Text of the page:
Online, Collaborative Editing with Etherpad
Etherpad is a highly-customizable open source online editor providing the facility collaborative editing in really real-time. It was acquired by Google in December 2009 and was released as an open source project. A lot of services make use of the Etherpad software such as PiratePad, Framapad, TitanPad and Mozilla Pad (MoPad). Etherpad has lots of different plugins as well, which help in implementing email notifications, uploading files or making video calls with the help of WebRTC.
Etherpad was originally written in Scala but Etherpad Lite was completely rewritten in NodeJS. The Github repository for Etherpad Lite is here. Etherpad has been localized in many languages. It has a very decent in-browser text editor with good text formatting options such as bold, italics, underline, strikethrough and lists (both ordered as well as unordered). It also displays line numbers by default on the pad.
Etherpad has lots of awesome features which help in doing group creative work and meta communication. Let’s take a look!
Real-time Collaborative Editing
Each member participating in a pad is listed on the box above the chatbox and is identified by a username and an authorship color that has been assigned to the user. Users can change the authorship colors. This feature highlights the content written by the participants in the color that was assigned to them. This helps other participants to recognize which part of the pad was typed by which member. However, users can disable authorship colors on the pads if they wish.
This feature, along with version control (mentioned below), makes this product particularly useful for editors, since they can version control the changes and the writers can also see the editors working in real-time and can learn from them, so the next draft contains fewer errors.
Built-in Chatbox and Unique Pads
Etherpad has an inbuilt chatbox for each pad, so that you can communicate with other participants of a pad on an agenda. Etherpad offers unique URLs for each pad and you can invite collaborators to a pad by either sharing the link with them or by inviting them through the Invite other users option provided above the chatbox.
Although Etherpad automatically saves a pad at regular intervals, users can save particular revisions of the pad when they wish and the old revisions can be viewed or restored any time. Also, since other participants of the pad can see you typing in real-time, this helps to eliminate the delays you might have experienced during such collaborative meetings. Etherpad also has an option to password-protect an Etherpad, so that only desired members can have access to the pad. When you click on
Share the Pad, it even gives you a link which will provide viewers of the pad with the read only access.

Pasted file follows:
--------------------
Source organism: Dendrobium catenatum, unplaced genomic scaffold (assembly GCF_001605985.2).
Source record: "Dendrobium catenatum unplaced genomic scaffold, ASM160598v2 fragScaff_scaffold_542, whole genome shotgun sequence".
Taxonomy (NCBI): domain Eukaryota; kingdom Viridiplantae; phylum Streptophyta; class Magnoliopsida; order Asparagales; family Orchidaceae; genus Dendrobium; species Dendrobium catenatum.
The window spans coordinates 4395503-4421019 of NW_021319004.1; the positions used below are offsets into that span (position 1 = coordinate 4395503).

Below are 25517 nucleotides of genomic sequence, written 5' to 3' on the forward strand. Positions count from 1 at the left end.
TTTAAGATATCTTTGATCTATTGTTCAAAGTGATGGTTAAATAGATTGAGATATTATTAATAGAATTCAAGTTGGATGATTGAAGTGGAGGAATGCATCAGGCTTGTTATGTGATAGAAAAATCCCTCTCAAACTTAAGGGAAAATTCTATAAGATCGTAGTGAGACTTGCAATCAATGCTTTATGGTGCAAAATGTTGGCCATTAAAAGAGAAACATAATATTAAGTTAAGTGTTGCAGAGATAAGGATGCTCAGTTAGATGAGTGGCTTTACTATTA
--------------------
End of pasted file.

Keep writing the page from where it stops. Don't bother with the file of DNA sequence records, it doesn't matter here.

In combination with the app’s version control, Etherpad offers an interesting feature called Time Slider. Time Slider allows you to view all the changes, edits and additions by the collaborators of a pad through time and different revisions. This creates a video like representation of the events that happened over time on the pad. This is quite useful for people who for instance could not attend a group event which used Etherpad for documentation. Those people can simply get the taste of the whole action with the help of Time Slider. It can also be beneficial for giving orientations on writing or programming style-guide to new editors, programmer or writers.
Import/ Export in various formats
You can import or export the whole documentation or discussion present in your Etherpad in various formats such as HTML, Word, Text, PDF, Bookmark File or Open Document. In this way you can keep a record of all your meetings, collaborative code, articles, editorials or random stuff offline in an archive.
Etherpad vs Google Docs
It’s true that Etherpad has some really solid competitors out there, the most obvious being the widely-used Google Docs. You must be wondering why you’d use Etherpad rather than Docs.
One reason is that, since Etherpad is an open-source software, you can host it on your own server and make it available to your team through a sub-domain (For instance: etherpad.mozilla.org) rather than using a hosted app like Google Docs. This is a plus for those who wish to avoid relying on proprietary software and having no control over functionality and performance.
Google Docs has many great features for editing and text formatting, but this also means the app takes a lot longer to load, especially if you’re using it on a slow internet connection. Etherpad loads much faster.
If you really need the advanced formatting options, or you’re creating docs you intend to print or use permanently, I’d suggest sticking with Google Docs. However, Etherpad would be what I’d choose for quick, temporary and collaborative organizational work, especially for documents that will be published using other apps.
I’ve been using Etherpad since I joined the Mozilla Foundation as a volunteer. I’ve used it to successfully hold meetings with other volunteers, collaborate on community content as well as official websites. I’ve used it to discuss events and for sharing links, content and even room numbers at conferences!
Etherpad’s users use it in a huge variety of ways (just like me). Such inventive uses help in creating a bond in the online social communities of different projects.
What’s your favorite online, collaborative text editor? Do you use Etherpad?